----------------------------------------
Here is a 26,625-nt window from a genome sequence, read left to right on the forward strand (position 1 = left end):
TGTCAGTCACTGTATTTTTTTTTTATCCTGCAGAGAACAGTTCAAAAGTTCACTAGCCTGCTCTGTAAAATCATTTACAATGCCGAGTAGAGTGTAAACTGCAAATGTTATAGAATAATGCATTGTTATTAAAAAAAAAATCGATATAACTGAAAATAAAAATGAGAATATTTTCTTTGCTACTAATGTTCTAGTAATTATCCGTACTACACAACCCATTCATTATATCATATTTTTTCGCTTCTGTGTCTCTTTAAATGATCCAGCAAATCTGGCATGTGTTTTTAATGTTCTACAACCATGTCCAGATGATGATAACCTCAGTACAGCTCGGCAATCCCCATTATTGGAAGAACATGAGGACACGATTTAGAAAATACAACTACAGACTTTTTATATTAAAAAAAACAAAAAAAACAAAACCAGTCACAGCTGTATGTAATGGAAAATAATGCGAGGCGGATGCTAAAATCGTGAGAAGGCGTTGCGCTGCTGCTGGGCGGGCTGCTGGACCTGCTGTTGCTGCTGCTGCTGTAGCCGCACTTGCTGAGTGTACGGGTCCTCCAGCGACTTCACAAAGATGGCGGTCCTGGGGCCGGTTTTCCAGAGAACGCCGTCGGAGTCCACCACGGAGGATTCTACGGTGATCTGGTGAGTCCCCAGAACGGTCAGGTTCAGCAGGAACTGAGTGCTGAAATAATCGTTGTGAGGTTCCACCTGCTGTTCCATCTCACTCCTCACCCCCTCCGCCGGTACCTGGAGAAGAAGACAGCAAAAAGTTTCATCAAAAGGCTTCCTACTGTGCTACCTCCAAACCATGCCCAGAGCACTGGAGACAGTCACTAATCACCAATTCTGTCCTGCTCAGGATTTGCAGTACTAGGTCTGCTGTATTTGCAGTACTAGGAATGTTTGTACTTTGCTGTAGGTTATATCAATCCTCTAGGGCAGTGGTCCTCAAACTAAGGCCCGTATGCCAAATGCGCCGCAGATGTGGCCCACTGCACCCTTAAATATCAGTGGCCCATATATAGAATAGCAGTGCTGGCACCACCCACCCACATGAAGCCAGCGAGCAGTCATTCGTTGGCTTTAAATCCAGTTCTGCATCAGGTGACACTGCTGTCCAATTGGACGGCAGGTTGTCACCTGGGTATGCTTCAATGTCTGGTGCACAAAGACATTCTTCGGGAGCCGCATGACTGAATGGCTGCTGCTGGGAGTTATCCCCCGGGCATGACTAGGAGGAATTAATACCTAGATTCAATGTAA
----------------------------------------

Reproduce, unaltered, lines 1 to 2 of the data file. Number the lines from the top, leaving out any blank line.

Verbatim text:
Here is a 26,625-nt window from a genome sequence, read left to right on the forward strand (position 1 = left end):
TGTCAGTCACTGTATTTTTTTTTTATCCTGCAGAGAACAGTTCAAAAGTTCACTAGCCTGCTCTGTAAAATCATTTACAATGCCGAGTAGAGTGTAAACTGCAAATGTTATAGAATAATGCATTGTTATTAAAAAAAAAATCGATATAACTGAAAATAAAAATGAGAATATTTTCTTTGCTACTAATGTTCTAGTAATTATCCGTACTACACAACCCATTCATTATATCATATTTTTTCGCTTCTGTGTCTCTTTAAATGATCCAGCAAATCTGGCATGTGTTTTTAATGTTCTACAACCATGTCCAGATGATGATAACCTCAGTACAGCTCGGCAATCCCCATTATTGGAAGAACATGAGGACACGATTTAGAAAATACAACTACAGACTTTTTATATTAAAAAAAACAAAAAAAACAAAACCAGTCACAGCTGTATGTAATGGAAAATAATGCGAGGCGGATGCTAAAATCGTGAGAAGGCGTTGCGCTGCTGCTGGGCGGGCTGCTGGACCTGCTGTTGCTGCTGCTGCTGTAGCCGCACTTGCTGAGTGTACGGGTCCTCCAGCGACTTCACAAAGATGGCGGTCCTGGGGCCGGTTTTCCAGAGAACGCCGTCGGAGTCCACCACGGAGGATTCTACGGTGATCTGGTGAGTCCCCAGAACGGTCAGGTTCAGCAGGAACTGAGTGCTGAAATAATCGTTGTGAGGTTCCACCTGCTGTTCCATCTCACTCCTCACCCCCTCCGCCGGTACCTGGAGAAGAAGACAGCAAAAAGTTTCATCAAAAGGCTTCCTACTGTGCTACCTCCAAACCATGCCCAGAGCACTGGAGACAGTCACTAATCACCAATTCTGTCCTGCTCAGGATTTGCAGTACTAGGTCTGCTGTATTTGCAGTACTAGGAATGTTTGTACTTTGCTGTAGGTTATATCAATCCTCTAGGGCAGTGGTCCTCAAACTAAGGCCCGTATGCCAAATGCGCCGCAGATGTGGCCCACTGCACCCTTAAATATCAGTGGCCCATATATAGAATAGCAGTGCTGGCACCACCCACCCACATGAAGCCAGCGAGCAGTCATTCGTTGGCTTTAAATCCAGTTCTGCATCAGGTGACACTGCTGTCCAATTGGACGGCAGGTTGTCACCTGGGTATGCTTCAATGTCTGGTGCACAAAGACATTCTTCGGGAGCCGCATGACTGAATGGCTGCTGCTGGGAGTTATCCCCCGGGCATGACTAGGAGGAATTAATACCTAGATTCAATGTAA